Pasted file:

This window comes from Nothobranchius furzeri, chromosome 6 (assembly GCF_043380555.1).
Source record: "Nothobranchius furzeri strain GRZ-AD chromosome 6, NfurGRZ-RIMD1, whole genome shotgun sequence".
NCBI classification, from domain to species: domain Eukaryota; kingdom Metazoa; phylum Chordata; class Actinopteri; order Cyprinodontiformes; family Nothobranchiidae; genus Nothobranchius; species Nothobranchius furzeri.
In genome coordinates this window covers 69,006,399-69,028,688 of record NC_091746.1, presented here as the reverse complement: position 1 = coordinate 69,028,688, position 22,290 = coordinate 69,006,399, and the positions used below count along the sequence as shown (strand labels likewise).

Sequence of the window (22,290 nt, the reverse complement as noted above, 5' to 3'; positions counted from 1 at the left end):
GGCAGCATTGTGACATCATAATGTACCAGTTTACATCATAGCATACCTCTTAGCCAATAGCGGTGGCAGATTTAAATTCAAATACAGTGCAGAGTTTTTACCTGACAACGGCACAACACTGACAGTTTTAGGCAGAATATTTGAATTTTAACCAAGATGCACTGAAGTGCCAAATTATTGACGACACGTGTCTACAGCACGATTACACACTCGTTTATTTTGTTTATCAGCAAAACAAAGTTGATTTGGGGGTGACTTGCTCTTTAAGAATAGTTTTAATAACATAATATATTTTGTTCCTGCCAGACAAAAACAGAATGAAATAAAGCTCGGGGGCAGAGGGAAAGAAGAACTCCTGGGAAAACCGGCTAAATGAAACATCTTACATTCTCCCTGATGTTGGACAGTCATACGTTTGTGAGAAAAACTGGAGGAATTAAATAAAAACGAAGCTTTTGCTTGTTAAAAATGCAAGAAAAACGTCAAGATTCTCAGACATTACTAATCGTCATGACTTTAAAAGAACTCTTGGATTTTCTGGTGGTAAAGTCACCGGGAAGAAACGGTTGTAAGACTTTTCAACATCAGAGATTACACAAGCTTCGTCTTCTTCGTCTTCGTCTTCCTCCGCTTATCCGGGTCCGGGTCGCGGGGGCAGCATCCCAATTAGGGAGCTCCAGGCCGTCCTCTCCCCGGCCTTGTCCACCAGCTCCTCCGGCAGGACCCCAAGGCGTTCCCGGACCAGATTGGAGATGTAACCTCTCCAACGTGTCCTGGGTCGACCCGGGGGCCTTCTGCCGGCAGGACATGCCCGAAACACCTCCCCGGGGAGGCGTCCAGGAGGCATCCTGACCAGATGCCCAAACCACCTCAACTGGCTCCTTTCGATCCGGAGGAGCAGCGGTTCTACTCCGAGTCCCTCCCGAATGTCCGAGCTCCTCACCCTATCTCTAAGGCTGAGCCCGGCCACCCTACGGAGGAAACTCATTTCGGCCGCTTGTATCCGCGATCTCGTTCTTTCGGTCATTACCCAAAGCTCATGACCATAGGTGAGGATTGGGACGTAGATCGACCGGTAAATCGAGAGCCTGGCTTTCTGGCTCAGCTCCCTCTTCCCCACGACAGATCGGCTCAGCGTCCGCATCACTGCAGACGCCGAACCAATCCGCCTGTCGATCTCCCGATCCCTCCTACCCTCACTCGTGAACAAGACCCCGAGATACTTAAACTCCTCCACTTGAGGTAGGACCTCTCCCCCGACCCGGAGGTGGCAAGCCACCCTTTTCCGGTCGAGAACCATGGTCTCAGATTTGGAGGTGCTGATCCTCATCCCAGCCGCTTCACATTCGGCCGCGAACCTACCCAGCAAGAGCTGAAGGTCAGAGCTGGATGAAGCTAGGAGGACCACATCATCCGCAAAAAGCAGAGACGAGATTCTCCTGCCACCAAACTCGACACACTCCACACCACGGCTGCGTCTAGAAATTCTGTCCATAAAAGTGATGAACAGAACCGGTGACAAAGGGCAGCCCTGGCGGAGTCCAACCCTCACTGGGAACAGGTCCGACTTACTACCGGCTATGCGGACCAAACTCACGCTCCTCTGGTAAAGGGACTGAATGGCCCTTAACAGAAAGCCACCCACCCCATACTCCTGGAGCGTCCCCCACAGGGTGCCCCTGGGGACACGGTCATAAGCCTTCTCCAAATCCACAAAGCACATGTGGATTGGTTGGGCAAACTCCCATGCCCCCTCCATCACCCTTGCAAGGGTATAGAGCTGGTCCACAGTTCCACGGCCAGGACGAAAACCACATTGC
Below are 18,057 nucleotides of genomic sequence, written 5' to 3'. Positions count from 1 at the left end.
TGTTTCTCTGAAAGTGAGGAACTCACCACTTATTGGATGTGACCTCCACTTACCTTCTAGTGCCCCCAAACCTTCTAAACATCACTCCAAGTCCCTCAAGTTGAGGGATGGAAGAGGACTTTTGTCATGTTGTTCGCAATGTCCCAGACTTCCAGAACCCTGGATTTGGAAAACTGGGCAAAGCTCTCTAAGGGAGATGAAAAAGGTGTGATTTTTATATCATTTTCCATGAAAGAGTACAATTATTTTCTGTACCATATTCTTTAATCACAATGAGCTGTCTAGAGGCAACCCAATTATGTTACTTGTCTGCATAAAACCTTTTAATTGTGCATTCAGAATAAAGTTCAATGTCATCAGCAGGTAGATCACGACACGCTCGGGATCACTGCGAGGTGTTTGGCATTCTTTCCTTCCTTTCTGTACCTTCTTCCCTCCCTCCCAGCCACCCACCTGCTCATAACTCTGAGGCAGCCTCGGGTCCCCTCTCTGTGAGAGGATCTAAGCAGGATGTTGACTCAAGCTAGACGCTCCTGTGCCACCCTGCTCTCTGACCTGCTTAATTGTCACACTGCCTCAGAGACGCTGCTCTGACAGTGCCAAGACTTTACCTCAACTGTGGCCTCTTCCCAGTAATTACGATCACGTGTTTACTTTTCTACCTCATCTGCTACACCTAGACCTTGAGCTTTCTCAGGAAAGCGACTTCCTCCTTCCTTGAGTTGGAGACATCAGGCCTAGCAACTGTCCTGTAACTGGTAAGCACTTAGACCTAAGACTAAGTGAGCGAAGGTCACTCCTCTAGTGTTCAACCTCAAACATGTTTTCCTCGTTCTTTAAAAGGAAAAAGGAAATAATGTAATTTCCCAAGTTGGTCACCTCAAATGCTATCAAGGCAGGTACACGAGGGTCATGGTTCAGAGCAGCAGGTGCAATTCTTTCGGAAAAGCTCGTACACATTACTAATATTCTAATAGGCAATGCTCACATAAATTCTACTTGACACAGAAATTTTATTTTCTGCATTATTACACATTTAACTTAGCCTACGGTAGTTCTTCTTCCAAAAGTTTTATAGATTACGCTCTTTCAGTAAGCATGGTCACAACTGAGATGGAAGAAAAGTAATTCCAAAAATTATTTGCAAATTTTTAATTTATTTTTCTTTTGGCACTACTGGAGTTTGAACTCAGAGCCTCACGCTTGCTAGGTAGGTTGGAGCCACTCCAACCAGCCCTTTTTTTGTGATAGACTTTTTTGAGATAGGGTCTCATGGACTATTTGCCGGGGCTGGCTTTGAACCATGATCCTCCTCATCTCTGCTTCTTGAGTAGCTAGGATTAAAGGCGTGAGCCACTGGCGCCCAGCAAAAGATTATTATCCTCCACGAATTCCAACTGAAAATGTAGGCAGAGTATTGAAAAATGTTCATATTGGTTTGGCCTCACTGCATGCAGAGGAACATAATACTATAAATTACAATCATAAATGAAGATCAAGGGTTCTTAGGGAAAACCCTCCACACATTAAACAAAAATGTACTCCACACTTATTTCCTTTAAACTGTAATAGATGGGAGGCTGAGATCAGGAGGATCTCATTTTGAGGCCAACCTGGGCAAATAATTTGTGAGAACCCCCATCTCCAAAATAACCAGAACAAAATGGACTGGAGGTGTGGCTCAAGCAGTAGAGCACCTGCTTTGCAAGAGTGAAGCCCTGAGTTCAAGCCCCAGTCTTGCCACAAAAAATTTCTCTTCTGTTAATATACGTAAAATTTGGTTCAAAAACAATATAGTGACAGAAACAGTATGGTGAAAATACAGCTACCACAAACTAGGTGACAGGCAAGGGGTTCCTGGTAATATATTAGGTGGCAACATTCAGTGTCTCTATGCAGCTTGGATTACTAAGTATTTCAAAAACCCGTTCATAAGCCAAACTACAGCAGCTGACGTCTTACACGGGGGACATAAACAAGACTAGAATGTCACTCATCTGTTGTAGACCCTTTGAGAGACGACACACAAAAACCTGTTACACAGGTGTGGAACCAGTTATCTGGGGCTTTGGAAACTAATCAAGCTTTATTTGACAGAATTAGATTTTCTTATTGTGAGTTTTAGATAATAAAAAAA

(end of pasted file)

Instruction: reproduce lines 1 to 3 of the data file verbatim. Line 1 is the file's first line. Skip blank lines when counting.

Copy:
This window comes from Nothobranchius furzeri, chromosome 6 (assembly GCF_043380555.1).
Source record: "Nothobranchius furzeri strain GRZ-AD chromosome 6, NfurGRZ-RIMD1, whole genome shotgun sequence".
NCBI classification, from domain to species: domain Eukaryota; kingdom Metazoa; phylum Chordata; class Actinopteri; order Cyprinodontiformes; family Nothobranchiidae; genus Nothobranchius; species Nothobranchius furzeri.